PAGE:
# Explore the Properties of Sound Waves

In this worksheet, students will look at the definitions of intensity, amplitude, pitch and frequency and also at sound as a wave and vibration.

Key stage:  KS 3

Curriculum topic:   Physics: Waves

Curriculum subtopic:   Energy Waves

Difficulty level:

#### Worksheet Overview

What makes sound?

Sound is a form of energy, and hearing is one of our most important senses. The sounds we hear vary in intensity from quiet to loud.  Sounds can also have a high or low pitch.

Sound energy makes objects vibrate - for example, vocal chords in the throat when we speak and guitar strings.  Different musical instruments are designed to make different sound waves.  Musicians use tuning forks to find a note by tapping the fork lightly so that it makes a pure sound - the two prongs vibrate to make a note.  Here is a picture of a tuning fork:

Properties of sound waves

Sound is what we call a pressure wave, also known as longitudinal waves. Sound waves carry energy parallel to the direction of the wave. We can view the way sound waves travel by using a slinky spring (see picture below). Vibrations are created when we push and pull one end of the slinky backwards and forwards. When sound travels through the air, the air particles squash up (compressions - areas of high pressure) and then move apart (rarefactions - areas of low pressure) just like the coils of the slinky.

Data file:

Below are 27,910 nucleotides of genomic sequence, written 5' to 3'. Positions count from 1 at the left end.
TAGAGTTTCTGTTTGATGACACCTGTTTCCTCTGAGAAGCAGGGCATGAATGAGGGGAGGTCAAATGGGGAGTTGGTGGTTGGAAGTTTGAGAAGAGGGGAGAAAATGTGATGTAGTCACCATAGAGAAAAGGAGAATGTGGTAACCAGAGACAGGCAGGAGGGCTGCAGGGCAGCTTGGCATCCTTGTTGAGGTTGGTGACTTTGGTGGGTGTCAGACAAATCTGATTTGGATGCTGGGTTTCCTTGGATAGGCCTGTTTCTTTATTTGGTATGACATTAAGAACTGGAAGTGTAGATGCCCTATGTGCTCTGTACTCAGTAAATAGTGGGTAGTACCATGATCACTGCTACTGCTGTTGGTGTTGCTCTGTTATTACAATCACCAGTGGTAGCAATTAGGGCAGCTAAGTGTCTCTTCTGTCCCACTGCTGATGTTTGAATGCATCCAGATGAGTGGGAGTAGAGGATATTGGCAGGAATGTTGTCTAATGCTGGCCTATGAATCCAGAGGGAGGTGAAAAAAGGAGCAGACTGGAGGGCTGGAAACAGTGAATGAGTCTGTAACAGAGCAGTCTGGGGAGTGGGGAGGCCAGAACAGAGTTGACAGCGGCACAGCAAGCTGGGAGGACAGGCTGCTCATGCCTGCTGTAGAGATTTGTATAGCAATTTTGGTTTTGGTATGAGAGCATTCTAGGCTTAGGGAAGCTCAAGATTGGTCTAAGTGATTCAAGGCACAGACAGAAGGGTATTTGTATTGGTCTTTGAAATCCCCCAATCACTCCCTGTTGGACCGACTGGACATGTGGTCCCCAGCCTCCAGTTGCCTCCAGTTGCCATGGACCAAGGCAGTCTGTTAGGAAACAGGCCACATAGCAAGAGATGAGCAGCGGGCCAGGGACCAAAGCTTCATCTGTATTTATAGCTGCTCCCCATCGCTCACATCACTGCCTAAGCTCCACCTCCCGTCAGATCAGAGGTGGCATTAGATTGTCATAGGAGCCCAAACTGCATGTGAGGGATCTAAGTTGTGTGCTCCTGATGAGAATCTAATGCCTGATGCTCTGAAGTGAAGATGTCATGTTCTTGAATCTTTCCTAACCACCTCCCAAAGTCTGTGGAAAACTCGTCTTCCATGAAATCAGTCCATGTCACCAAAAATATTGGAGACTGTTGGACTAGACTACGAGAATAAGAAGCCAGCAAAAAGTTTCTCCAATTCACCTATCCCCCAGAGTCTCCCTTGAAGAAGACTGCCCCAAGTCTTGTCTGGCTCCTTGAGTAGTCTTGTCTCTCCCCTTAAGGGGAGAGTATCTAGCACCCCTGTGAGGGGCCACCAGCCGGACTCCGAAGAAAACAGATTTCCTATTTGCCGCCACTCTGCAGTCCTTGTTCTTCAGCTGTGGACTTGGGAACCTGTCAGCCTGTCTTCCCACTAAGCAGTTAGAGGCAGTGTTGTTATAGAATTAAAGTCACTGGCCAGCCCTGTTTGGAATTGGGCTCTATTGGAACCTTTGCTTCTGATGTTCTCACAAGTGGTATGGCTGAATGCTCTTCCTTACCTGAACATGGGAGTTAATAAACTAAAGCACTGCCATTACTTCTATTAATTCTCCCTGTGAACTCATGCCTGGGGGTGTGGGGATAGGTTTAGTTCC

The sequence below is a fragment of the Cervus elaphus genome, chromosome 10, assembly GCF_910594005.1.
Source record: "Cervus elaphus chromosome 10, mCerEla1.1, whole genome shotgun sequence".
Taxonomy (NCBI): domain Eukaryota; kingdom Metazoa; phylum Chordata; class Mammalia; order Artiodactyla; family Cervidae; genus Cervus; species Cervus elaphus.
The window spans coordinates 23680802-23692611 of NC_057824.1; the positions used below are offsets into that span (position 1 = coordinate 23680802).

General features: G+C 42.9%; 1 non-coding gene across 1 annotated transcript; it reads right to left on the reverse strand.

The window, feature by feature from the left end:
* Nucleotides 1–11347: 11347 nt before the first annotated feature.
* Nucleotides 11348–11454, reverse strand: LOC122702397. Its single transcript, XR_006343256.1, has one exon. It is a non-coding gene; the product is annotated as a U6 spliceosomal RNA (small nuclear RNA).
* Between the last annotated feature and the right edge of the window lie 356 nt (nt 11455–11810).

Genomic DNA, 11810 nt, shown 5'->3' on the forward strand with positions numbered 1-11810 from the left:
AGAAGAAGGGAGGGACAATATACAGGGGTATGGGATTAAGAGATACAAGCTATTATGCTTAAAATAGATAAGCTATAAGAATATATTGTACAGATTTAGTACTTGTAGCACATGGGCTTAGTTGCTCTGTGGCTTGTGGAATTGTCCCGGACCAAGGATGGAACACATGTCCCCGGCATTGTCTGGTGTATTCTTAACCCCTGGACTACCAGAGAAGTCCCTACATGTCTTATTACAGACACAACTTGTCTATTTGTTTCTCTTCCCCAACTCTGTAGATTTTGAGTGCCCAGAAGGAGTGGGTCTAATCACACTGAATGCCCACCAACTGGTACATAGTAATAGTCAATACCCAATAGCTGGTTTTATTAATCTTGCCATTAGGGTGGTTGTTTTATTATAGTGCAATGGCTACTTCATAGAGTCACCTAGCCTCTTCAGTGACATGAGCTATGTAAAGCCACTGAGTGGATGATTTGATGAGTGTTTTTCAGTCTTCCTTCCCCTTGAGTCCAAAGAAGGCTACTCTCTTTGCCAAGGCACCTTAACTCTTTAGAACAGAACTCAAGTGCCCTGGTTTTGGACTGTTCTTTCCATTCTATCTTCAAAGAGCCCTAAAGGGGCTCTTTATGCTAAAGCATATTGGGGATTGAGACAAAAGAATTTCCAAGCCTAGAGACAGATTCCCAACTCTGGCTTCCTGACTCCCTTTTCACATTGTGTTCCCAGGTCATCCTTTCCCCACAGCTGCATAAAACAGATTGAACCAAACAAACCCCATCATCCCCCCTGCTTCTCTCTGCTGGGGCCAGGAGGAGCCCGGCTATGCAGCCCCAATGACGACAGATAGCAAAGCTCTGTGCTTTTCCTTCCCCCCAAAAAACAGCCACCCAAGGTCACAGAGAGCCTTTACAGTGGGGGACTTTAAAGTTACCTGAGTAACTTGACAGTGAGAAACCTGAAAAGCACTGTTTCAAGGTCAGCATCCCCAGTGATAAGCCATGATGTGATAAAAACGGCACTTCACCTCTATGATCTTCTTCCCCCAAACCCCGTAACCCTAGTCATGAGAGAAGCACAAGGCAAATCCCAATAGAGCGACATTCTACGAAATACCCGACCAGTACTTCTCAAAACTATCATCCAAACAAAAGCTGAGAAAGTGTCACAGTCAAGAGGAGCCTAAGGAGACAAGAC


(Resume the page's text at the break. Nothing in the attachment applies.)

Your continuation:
The frequency of a wave is the number of complete waves that pass through a fixed point in a second. Frequency is measured in Hertz (Hz). Listening to a 20 Hz sound means 20 sound waves reach your ear every second. The pitch of a sound depends on the frequency, so high-pitched sounds have a high frequency and low-pitched sounds have a low frequency.

The distance between the tops of two waves as shown in the oscilloscope is called the wavelength. A long wavelength means the sound has a low frequency and a low pitch, whereas a short wavelength means high frequency and high pitch. Half the height of a wave is called the amplitude. Bigger amplitude means the sound has more energy and is louder than a sound with a smaller amplitude.

Wavelength, frequency, and speed

The diagram below illustrates the wavelength and amplitude of a wave on an oscilloscope screen:

Remember, sound itself is a longitudinal wave, not a transverse wave as shown above. Therefore, if you actually examined a sound wave, the wavelength would be the distance between two compressions or two rarefactions of the particles it is forcing to vibrate, while amplitude would be the maximum distance each particle would be from its equilibrium position. The graphs obtained from oscilloscopes make it easier to visualise and measure these values.

The frequency of a sound wave, measured in Hertz (Hz) is the number of times it vibrates every second. For example, a sound wave with a frequency of 1,000 Hz vibrates 1,000 times every second.

The speed of sound in air is around 330 metres per second. Assuming this remains constant, increasing the frequency of a sound wave decreases the wavelength (and vice versa).

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